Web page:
Transforming Stress – From Cost to Competitive Advantage



Almost 8 out of 10 people regularly experience physical symptoms caused by stress. The cost of this for employers is around US$300bn every year in stress related health care and absences.

Stress-related presenteeism (defined as the lost productivity that occurs when employees come to work but, as a consequence of illness or other conditions, are not fully functioning) and absentism are costing employers more than AU$10billion a year.

As industry leaders, it makes sense for boards to tackle this costly issue. And the first step in doing so is to challenge how organisations, and society, have normalised and accepted stress. We actually expect we should feel stressed during certain circumstances e.g. tough market conditions, organisational change, busy times of year etc. For some professions it is almost worn as a merit badge of their commitment to success.

What effect does stress have in a company?

Health: Stress causes a variety of health problems, including high blood pressure, stomach ulcers, headaches, fatigue, and muscle pain. Poor emotional health can weaken your body’s immune system, making you more likely to contract colds and other infections. These health problems can increase work absenteeism, usage of health insurance and work-related accidents.

Poor Performance: Stress can make it difficult to concentrate, relate to others or think creatively. It can lead to feelings of negativity, lack of enthusiasm and apathy. The consequences are obvious - unmet expectations and deadlines, poor judgement, uncompassionate or anti-social behaviour to co-workers, absenteeism, and high staff turnover. A company’s productivity and competitive edge is reliant on the application of its human assets. And stress is major threat and disabler of those assets.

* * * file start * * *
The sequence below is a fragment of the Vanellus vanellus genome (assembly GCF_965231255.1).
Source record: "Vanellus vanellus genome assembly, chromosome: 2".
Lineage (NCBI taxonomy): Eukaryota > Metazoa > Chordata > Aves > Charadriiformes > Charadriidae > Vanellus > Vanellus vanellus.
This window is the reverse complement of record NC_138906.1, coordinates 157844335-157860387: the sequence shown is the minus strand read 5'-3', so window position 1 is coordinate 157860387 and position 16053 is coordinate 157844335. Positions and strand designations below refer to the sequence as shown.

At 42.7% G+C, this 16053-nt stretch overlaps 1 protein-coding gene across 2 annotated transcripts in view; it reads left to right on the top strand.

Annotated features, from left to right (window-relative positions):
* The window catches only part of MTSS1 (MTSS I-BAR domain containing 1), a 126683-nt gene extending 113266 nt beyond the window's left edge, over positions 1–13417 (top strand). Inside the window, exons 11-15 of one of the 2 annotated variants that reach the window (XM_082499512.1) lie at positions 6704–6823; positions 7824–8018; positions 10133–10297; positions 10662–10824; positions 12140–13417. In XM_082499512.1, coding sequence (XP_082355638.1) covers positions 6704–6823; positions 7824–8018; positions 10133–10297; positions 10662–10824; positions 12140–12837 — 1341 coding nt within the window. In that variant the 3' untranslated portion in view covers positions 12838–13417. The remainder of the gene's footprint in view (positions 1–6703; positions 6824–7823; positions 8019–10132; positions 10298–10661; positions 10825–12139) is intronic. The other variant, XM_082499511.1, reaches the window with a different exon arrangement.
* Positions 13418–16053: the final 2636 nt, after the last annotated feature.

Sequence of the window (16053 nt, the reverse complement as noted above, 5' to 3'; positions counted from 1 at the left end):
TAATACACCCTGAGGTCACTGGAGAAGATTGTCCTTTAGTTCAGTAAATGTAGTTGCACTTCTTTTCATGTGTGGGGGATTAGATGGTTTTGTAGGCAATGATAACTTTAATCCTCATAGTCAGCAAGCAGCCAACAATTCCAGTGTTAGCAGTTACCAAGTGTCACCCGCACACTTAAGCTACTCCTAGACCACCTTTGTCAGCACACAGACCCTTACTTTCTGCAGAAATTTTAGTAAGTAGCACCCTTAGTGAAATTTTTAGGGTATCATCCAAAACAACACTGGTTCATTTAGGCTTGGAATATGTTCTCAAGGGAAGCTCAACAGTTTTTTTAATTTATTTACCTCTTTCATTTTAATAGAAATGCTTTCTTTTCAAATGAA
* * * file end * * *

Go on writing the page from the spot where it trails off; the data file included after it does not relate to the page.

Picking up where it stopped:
What are companies misunderstanding about stress?

At a boardroom level, companies are developing policies to tackle the issue, thus reducing the potential financial burden. However, the policies being adopted are not getting to the root of the issue, and are dealing with the problem based on a normalised misunderstanding of the causes of stress. They are tackling stress by

a) Attempting to reduce the key stressors e.g. workload, support, relationships, role, control and communication of change

b) Teaching cognitive coping strategies to help employees manage their stress. These approaches enable people to create different behavourial responses to their stress i.e. reframe the stress thoughts, or adapt the outside world to mitigate it. See example below of a commonly used stress management model.

A common, but flawed way of dealing with stress: Often in the workplace employees are taught to deal and cope with stress by a) Change the situation; by altering or changing the stressor, b) change you reaction; by accepting or adapting to the stressor. Whereas these cognitive or behavioural approaches might appear a better option than suffering the stress 'unaided', they are addressing the problem from the wrong paradigm.

So what is the real problem?

The current wisdom about what causes stress and therefore how to combat it, is based on an incorrect paradigm of how human psychology actually operates.

Most of modern workplace psychology (and psychology in general) promotes the idea that external events create stress and we either need to reduce those events and circumstance or learn to cope to mitigate them (the old ‘avoid, alter, accept, adapt’ model as above). Then based on that outside-in paradigm, the solution to stress is also ‘outside in’,

Quite simply, it’s wrong. The system that creates human experience does not work that way - external events don't create stress (or any feelings for that matter). This is not just a nice belief to have or nice mantra to try to cling onto, it genuinely does not work like that. It might look like it and it is an excellent illusion. But it is completely inaccurate.